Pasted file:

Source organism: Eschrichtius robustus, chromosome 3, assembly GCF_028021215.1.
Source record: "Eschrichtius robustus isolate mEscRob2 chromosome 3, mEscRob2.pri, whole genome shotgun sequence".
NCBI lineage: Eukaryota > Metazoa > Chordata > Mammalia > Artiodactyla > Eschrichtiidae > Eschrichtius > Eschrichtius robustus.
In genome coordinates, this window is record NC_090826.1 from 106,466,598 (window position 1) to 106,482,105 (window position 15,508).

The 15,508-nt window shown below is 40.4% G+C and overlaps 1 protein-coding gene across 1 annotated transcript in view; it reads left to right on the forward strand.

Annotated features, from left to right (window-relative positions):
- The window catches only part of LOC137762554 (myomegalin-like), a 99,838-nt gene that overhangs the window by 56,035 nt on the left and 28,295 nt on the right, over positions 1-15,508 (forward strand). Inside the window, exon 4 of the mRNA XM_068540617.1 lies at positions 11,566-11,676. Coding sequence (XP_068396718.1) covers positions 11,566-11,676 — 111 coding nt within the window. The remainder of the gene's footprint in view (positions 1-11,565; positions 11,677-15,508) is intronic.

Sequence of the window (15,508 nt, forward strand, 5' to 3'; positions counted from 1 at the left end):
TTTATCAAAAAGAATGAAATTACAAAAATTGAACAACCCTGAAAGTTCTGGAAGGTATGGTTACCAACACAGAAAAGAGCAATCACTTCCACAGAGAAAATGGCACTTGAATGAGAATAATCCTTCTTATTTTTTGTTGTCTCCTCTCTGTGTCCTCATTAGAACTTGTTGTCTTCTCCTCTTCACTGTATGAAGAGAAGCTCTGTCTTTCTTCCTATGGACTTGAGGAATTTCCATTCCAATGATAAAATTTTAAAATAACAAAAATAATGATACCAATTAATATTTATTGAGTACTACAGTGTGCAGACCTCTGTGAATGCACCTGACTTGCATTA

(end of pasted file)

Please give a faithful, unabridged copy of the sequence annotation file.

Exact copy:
Source organism: Eschrichtius robustus, chromosome 3, assembly GCF_028021215.1.
Source record: "Eschrichtius robustus isolate mEscRob2 chromosome 3, mEscRob2.pri, whole genome shotgun sequence".
NCBI lineage: Eukaryota > Metazoa > Chordata > Mammalia > Artiodactyla > Eschrichtiidae > Eschrichtius > Eschrichtius robustus.
In genome coordinates, this window is record NC_090826.1 from 106,466,598 (window position 1) to 106,482,105 (window position 15,508).

The 15,508-nt window shown below is 40.4% G+C and overlaps 1 protein-coding gene across 1 annotated transcript in view; it reads left to right on the forward strand.

Annotated features, from left to right (window-relative positions):
- The window catches only part of LOC137762554 (myomegalin-like), a 99,838-nt gene that overhangs the window by 56,035 nt on the left and 28,295 nt on the right, over positions 1-15,508 (forward strand). Inside the window, exon 4 of the mRNA XM_068540617.1 lies at positions 11,566-11,676. Coding sequence (XP_068396718.1) covers positions 11,566-11,676 — 111 coding nt within the window. The remainder of the gene's footprint in view (positions 1-11,565; positions 11,677-15,508) is intronic.

Sequence of the window (15,508 nt, forward strand, 5' to 3'; positions counted from 1 at the left end):
TTTATCAAAAAGAATGAAATTACAAAAATTGAACAACCCTGAAAGTTCTGGAAGGTATGGTTACCAACACAGAAAAGAGCAATCACTTCCACAGAGAAAATGGCACTTGAATGAGAATAATCCTTCTTATTTTTTGTTGTCTCCTCTCTGTGTCCTCATTAGAACTTGTTGTCTTCTCCTCTTCACTGTATGAAGAGAAGCTCTGTCTTTCTTCCTATGGACTTGAGGAATTTCCATTCCAATGATAAAATTTTAAAATAACAAAAATAATGATACCAATTAATATTTATTGAGTACTACAGTGTGCAGACCTCTGTGAATGCACCTGACTTGCATTA